Tagen Marshall of Parksville is looking to raise funds for a new specialized van. (Submitted photo)

Tagen Marshall of Parksville is looking to raise funds for a new specialized van. (Submitted photo)

Wolf: Parksville’s Tagen Marshall inspires others, aims to invest in himself

VIU honour student with spastic quadriplegia cerebral palsy seeks help achieving big dreams

Tagen Marshall is a remarkable young man.

This should hardly come as a revelation to anyone who knows him. It took all of about 30 seconds into a recent 45-minute conversation for me to check the ‘wow, definitely inspirational’ box on my scorecard.

Marshall’s zest for life is infectious, his intellect revelatory and his potential boundless. His positivity in the face of adversity should be a lesson to us all. And now, he could use a little help achieving his dreams.

First, a little background.

Marshall, a Parksville resident, is a student at VIU, studying philosophy with a goal of completing a doctorate and becoming a teacher. He also has spastic quadriplegia cerebral palsy, which requires 24/7 care.

“I want to be as independent as I can and to support myself as much as I’m able,” he said.

He was born at 26 weeks, weighing just more than two pounds. He didn’t leave the hospital until he was 2 ½ months old.

The cerebral palsy means his muscles will continue to tighten and contract his entire life, leaving him in constant pain.

Marshall noted while his parents did the best they could under the circumstances, he still required foster care.

When his foster mother remarried and moved to Alberta, he moved in full-time with the Berg family, who had been providing respite care.

“Last year after turning 19 and aging out of the foster care system, we did the paperwork so I could still live with them,” Marshall explained. “I’m in a wheelchair full-time, but it’s not just my legs that don’t work. My right hand doesn’t work at all, and I only have a little bit of use in my left hand. They lift me out of bed every morning, bathe me, dress me, comb my hair and do physio with me so I’m not in as much pain. If I need a drink of water or a door opened, my caregivers do it for me. They make all my food, do my laundry, they drive me everywhere, and they listen when I need to talk.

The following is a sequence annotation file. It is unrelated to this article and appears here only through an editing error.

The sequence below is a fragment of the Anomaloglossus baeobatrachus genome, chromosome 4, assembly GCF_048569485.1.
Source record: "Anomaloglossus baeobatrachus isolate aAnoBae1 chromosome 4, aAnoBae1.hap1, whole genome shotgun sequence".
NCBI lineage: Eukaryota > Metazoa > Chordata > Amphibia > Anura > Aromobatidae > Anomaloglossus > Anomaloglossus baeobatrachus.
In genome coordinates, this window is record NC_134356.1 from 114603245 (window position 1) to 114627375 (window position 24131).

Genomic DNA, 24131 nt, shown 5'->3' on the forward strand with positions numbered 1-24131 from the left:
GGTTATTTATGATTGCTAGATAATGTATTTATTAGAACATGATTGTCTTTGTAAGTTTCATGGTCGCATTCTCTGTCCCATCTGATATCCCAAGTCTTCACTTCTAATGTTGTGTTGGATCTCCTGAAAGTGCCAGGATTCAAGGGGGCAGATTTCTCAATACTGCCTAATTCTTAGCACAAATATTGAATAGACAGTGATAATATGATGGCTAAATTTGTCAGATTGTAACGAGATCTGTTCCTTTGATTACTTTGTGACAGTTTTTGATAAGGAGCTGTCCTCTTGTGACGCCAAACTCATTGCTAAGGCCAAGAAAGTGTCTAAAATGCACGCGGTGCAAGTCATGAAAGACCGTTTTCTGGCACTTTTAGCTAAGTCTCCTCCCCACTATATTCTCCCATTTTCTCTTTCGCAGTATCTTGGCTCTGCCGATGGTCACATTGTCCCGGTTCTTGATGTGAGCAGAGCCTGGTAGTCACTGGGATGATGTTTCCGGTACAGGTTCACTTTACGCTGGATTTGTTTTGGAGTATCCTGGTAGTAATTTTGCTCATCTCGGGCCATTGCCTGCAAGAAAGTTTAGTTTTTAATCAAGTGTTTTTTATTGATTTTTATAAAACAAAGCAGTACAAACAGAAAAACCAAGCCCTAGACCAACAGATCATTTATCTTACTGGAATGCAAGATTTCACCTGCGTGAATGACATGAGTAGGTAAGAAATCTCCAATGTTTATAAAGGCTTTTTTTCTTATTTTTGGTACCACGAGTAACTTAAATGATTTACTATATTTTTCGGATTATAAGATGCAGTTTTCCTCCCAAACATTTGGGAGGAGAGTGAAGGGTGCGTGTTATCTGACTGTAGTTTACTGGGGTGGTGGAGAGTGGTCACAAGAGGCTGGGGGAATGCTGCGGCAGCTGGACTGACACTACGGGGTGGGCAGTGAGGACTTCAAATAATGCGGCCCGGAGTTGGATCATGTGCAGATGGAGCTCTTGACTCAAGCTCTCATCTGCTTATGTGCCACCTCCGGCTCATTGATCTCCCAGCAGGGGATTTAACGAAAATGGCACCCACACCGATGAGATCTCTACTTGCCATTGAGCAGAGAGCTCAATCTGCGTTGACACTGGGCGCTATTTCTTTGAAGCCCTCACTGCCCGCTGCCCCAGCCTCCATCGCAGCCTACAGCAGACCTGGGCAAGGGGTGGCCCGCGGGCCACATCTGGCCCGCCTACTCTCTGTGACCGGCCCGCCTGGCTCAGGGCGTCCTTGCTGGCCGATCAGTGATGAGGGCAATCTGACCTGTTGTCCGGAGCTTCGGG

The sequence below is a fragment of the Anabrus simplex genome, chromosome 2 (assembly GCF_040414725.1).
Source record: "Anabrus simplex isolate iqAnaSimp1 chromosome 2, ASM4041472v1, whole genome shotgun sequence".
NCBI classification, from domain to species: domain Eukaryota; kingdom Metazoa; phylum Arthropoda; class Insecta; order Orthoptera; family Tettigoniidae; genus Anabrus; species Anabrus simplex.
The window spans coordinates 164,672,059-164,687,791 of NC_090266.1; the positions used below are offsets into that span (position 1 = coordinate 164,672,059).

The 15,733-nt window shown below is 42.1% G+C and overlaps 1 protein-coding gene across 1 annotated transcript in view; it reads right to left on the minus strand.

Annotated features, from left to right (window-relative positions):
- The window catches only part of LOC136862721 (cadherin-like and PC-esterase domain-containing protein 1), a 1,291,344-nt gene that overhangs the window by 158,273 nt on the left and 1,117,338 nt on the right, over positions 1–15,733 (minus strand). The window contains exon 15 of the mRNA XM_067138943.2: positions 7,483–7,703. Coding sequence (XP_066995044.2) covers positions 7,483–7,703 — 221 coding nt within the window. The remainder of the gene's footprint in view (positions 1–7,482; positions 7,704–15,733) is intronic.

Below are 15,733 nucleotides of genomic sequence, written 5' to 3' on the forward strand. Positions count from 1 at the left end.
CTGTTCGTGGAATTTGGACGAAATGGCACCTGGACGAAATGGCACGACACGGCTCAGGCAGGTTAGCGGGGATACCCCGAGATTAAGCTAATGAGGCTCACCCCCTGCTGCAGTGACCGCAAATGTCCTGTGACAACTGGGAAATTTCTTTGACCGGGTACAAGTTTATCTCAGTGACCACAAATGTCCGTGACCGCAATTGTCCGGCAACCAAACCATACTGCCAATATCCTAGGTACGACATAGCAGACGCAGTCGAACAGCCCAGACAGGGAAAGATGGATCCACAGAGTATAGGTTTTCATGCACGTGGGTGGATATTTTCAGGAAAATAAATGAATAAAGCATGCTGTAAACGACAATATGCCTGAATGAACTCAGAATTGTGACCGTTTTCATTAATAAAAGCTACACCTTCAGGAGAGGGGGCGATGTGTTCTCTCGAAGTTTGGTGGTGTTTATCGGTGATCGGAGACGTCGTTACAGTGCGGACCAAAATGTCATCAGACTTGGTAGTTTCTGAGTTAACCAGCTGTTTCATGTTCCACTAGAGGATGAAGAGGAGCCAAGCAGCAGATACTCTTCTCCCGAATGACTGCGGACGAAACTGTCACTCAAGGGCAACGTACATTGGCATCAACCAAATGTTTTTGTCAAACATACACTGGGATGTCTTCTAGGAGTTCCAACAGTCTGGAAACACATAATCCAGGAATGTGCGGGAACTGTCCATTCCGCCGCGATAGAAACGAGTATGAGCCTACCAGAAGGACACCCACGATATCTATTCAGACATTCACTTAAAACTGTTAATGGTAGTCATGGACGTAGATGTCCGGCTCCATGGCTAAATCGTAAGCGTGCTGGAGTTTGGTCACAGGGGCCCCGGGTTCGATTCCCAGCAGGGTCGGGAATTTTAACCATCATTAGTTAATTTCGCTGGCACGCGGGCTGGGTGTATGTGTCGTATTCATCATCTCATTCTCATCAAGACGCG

“One of the best parts is that they have four biological children, I am right in the middle age-wise, and we all get along really well. I feel like I have found a place that I can be forever if I like, though I struggle with the fear that it’s too good to last. It’s getting easier not to be afraid, but I know this is something I will probably work on for the rest of my life.”

Aging out of the childcare system means some government funding is not available, leaving Marshall and the Bergs in a bit of a bind.

A specialized van, retrofitted specifically for him, is “on its last legs.” At a cost of approximately $75,000, a new van is the key to his independence. So he and the Bergs have set out to find a way to obtain one.

“I’ve been involved in his life for seven or eight years now,” said Lauren Berg. “He’s a young man that has tremendous potential and needs right resources to help him, so we’re investigating what’s the best way to go forward.”

Last weekend, they met with a powerful ally – Rick Hansen, known as the ‘Man In Motion’ for his epic 26-month, 34 country, 40,000-kilometre wheelchair trip around the world to make the world inclusive for people with disabilities and to find a cure for paralysis.

Berg said Hansen is “putting his support behind Tagen” in terms of wanting to help fundraise.

“One of things he said was make sure all of the details are in place,” said Berg. “Supports, ability to respond to people, etc. We’re not there yet but we’re working on it.”

Marshall said meeting Hansen (virtually in COVID times) was a “pretty surreal experience.”

“I was trying not to fangirl you know,” he said with a chuckle. ” I’ve known about Rick for a long time, so it was fun to meet him virtually in the flesh, get some really great ideas and his support in this endeavour.”

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Berg is clearly one of Marshall’s biggest boosters.

“Tagen is a charismatic, outgoing young man,” he said. “Everybody he connects with just kind of falls in love with him. He has such positive attitude and an infectious outlook on life. He has so much potential. He has a really bright mind, which has led him into places that most able-bodied young people don’t go. If he’s got the right resources and supports, there is no telling what he can do.”